The film tells the story of a widowed doctor named Alexandre Beck (Francois Cluzet), who receives a mysterious message that seems to be from his long-dead wife at the same time that the police begin re-investigating the murder of his wife, with Alexandre becoming the new prime suspect.
Canet stages some fantastically gripping action sequences, but for the most part, he and Cluzet ground Coben’s convoluted, page-turning plot in the humanity of its protagonist: a man who seems to draw tragedy to himself, similar to how clouds of insects are drawn to rotting fruit.
Tomboy directed by Céline Sciamma is one of the few truly perfect films of the 21st century. It is a concise and unforgettable look at the purity and confusion of growing up. Importantly, it’s also one of the most honest and compassionate movies we have about gender identity in the modern sense, and that’s a huge selling point.
“Tomboy” is a moving, organic, and remarkably humane narrative about the relationship between sex and gender, as well as the relationship between gender and identity.
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The film only needs 82 minutes to offer this narrative, which stars Zoé Héran as an androgynous-looking kid named Laure who is given a blank slate on which to draw their own identity when their family moves to a new housing block. “Tomboy” stars Zoé Héran. Laure conceals information about their anatomy as though it were a secret, but in doing so, she reveals a lot of truth about how unimportant it really is.
Amélie directed by Jean-Pierre Jeunet and starring Audrey Tautou, has become a bona fide phenomenon, and for good reason. It is one of the few foreign films that has actually found the audience it deserves in the United States (it even inspired a short-lived Broadway musical).
A second viewing demonstrates that this romantic comedy from 2001 is just as entertaining as it was the first time around, if not more so, which dispels any notion that it was less of an achievement than it might have appeared to be at the time it was released. In fact, it has only gotten better with age.
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“Amélie” is the sweetest and most sure-handed thing that Jeunet has ever created. It is more than just the dazzlingly stylish story of a pixie-like waitress in Montmartre (or the breakthrough role of a lifetime for Audrey Tautou), it is a humane and enduringly relevant portrait of a person who loves people but can’t quite bring herself to join them.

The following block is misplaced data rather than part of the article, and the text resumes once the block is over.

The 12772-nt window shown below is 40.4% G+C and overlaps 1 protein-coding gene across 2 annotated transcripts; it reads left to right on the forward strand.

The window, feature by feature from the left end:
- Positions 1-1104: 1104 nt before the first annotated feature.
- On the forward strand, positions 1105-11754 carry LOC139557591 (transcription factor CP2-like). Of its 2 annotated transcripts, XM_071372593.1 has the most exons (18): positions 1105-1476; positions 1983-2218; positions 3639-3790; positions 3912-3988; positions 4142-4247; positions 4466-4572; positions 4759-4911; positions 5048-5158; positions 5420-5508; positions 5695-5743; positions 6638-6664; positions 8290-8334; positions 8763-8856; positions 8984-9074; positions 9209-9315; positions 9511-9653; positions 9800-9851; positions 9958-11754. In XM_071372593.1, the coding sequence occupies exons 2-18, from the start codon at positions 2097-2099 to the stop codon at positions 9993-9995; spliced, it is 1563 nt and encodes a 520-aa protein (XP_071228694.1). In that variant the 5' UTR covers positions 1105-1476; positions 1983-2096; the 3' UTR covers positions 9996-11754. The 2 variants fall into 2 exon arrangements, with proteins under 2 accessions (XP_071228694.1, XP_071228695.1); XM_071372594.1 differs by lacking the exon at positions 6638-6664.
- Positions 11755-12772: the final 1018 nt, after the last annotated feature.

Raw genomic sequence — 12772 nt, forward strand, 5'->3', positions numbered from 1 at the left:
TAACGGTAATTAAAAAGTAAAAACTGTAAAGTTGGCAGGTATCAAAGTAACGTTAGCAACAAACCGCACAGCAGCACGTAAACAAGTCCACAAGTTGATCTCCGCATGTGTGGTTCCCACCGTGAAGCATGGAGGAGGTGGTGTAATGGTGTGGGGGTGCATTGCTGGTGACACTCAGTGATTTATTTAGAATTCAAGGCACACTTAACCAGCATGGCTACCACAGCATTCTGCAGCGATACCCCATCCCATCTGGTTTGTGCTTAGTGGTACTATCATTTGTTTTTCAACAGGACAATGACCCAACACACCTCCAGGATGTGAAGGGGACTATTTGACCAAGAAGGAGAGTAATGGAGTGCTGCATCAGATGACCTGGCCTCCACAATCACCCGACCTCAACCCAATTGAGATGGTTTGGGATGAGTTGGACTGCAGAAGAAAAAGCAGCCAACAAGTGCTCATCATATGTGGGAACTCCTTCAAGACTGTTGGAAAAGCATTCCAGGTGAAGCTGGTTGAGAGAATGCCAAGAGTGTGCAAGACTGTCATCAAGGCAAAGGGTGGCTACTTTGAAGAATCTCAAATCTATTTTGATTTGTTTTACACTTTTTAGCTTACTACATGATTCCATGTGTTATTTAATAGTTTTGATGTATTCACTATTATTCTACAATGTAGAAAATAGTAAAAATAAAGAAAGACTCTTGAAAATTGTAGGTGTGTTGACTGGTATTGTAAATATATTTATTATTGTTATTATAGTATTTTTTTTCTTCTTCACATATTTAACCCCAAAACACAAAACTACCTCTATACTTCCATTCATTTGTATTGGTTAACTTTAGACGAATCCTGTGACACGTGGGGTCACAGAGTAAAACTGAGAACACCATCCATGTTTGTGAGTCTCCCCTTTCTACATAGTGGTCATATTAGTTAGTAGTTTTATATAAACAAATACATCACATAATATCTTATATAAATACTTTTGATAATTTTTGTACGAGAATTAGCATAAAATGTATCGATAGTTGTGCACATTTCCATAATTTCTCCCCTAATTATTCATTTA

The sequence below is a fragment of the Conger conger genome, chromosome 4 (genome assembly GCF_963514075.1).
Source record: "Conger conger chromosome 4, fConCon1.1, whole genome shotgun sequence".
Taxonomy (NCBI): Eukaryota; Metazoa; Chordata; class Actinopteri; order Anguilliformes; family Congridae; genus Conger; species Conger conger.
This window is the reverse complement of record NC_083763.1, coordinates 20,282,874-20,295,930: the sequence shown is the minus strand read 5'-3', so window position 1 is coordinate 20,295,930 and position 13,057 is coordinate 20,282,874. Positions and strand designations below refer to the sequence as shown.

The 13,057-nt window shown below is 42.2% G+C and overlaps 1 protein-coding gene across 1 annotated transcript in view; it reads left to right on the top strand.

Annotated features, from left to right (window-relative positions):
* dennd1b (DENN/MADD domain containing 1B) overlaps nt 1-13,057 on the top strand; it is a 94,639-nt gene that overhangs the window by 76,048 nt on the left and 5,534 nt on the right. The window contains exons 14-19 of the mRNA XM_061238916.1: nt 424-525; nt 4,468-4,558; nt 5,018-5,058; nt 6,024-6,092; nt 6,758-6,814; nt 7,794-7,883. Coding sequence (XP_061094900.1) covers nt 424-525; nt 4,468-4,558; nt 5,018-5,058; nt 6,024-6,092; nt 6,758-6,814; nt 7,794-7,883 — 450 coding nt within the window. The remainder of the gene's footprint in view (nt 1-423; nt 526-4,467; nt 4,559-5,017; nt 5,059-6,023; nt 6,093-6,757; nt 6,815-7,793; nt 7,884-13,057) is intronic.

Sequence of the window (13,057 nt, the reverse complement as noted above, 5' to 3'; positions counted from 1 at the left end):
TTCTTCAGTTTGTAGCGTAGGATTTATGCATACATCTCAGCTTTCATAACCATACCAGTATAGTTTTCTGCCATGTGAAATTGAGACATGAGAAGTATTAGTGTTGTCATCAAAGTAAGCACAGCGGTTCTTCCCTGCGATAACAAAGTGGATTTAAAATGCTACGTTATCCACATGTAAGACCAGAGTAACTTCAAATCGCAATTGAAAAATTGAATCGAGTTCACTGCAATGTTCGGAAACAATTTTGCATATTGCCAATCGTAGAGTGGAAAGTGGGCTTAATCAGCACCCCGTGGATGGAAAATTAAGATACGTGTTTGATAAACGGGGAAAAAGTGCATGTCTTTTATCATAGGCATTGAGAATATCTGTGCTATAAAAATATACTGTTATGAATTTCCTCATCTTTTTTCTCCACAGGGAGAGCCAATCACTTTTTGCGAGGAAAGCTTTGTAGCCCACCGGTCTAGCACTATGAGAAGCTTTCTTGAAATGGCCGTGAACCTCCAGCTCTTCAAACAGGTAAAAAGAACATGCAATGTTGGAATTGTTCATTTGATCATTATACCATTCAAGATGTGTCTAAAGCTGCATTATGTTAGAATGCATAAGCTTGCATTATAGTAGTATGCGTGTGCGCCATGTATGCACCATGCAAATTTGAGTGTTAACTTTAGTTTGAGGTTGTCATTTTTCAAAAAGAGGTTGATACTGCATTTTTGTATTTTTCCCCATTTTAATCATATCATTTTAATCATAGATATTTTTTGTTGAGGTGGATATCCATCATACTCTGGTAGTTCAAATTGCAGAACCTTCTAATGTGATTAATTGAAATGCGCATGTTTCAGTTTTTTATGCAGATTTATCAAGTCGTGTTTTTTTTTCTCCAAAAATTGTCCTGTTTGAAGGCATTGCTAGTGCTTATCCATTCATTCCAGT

She is the perfect heroine for the age of the internet, which she only just barely anticipated, a woman who gets involved in everyone else’s business while simultaneously living her own life from a safe distance. Her transition from childhood fantasy to adult life is just as rich, heartwarming, and brave as it was before.
4. A Prophet
The French-Algerian Malik (Tahar Rahim in a performance that is nothing short of masterful) is incarcerated as a teenager and comes under the command of the Corsican mafia in this tense prison drama directed by Jacques Audiard, who is perhaps the biggest name in French cinema today.
Jacques Audiard has never been better than with this tense prison drama. This puts him in a precarious position, as he is torn between the allegiance he owes to his Muslim roots and the protection afforded to him by his new enforcers.
The shockingly graphic scene in which Malik is shown murdering a fellow inmate at the direction of his supervisor sets the tone for the subsequent story of Malik’s journey to redemption.
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Throughout the course of the film, Malik gradually comes to terms with his Muslim heritage. Simultaneously, the power dynamic within the prison shifts in a new direction, which results in the main character becoming empowered by faith and community despite the fact that his future is still unknown.